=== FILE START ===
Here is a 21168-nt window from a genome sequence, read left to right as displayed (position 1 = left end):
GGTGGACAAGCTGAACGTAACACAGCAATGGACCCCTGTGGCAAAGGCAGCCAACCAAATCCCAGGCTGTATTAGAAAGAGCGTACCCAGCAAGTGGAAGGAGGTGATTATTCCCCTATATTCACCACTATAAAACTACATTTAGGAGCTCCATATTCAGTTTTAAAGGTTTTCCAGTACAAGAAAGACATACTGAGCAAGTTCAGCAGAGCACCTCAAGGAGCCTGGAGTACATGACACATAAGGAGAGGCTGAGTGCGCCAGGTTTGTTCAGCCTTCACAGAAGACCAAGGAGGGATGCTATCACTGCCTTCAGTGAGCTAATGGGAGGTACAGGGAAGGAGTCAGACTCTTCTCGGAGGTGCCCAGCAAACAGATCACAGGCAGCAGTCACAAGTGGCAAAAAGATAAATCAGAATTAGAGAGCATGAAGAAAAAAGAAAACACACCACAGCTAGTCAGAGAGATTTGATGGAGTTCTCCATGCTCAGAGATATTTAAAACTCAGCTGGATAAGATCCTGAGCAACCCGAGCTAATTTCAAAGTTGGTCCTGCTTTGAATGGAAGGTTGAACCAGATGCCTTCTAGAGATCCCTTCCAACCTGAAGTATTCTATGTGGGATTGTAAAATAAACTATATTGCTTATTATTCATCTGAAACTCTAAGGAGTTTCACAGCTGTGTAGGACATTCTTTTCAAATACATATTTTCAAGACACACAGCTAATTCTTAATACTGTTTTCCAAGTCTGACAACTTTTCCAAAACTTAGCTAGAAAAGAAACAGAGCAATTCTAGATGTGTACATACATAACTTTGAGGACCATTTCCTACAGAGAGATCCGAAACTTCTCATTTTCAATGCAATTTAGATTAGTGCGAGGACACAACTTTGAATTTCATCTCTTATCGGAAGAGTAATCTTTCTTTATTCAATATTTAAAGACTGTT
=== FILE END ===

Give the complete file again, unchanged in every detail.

Here is a 21168-nt window from a genome sequence, read left to right as displayed (position 1 = left end):
GGTGGACAAGCTGAACGTAACACAGCAATGGACCCCTGTGGCAAAGGCAGCCAACCAAATCCCAGGCTGTATTAGAAAGAGCGTACCCAGCAAGTGGAAGGAGGTGATTATTCCCCTATATTCACCACTATAAAACTACATTTAGGAGCTCCATATTCAGTTTTAAAGGTTTTCCAGTACAAGAAAGACATACTGAGCAAGTTCAGCAGAGCACCTCAAGGAGCCTGGAGTACATGACACATAAGGAGAGGCTGAGTGCGCCAGGTTTGTTCAGCCTTCACAGAAGACCAAGGAGGGATGCTATCACTGCCTTCAGTGAGCTAATGGGAGGTACAGGGAAGGAGTCAGACTCTTCTCGGAGGTGCCCAGCAAACAGATCACAGGCAGCAGTCACAAGTGGCAAAAAGATAAATCAGAATTAGAGAGCATGAAGAAAAAAGAAAACACACCACAGCTAGTCAGAGAGATTTGATGGAGTTCTCCATGCTCAGAGATATTTAAAACTCAGCTGGATAAGATCCTGAGCAACCCGAGCTAATTTCAAAGTTGGTCCTGCTTTGAATGGAAGGTTGAACCAGATGCCTTCTAGAGATCCCTTCCAACCTGAAGTATTCTATGTGGGATTGTAAAATAAACTATATTGCTTATTATTCATCTGAAACTCTAAGGAGTTTCACAGCTGTGTAGGACATTCTTTTCAAATACATATTTTCAAGACACACAGCTAATTCTTAATACTGTTTTCCAAGTCTGACAACTTTTCCAAAACTTAGCTAGAAAAGAAACAGAGCAATTCTAGATGTGTACATACATAACTTTGAGGACCATTTCCTACAGAGAGATCCGAAACTTCTCATTTTCAATGCAATTTAGATTAGTGCGAGGACACAACTTTGAATTTCATCTCTTATCGGAAGAGTAATCTTTCTTTATTCAATATTTAAAGACTGTT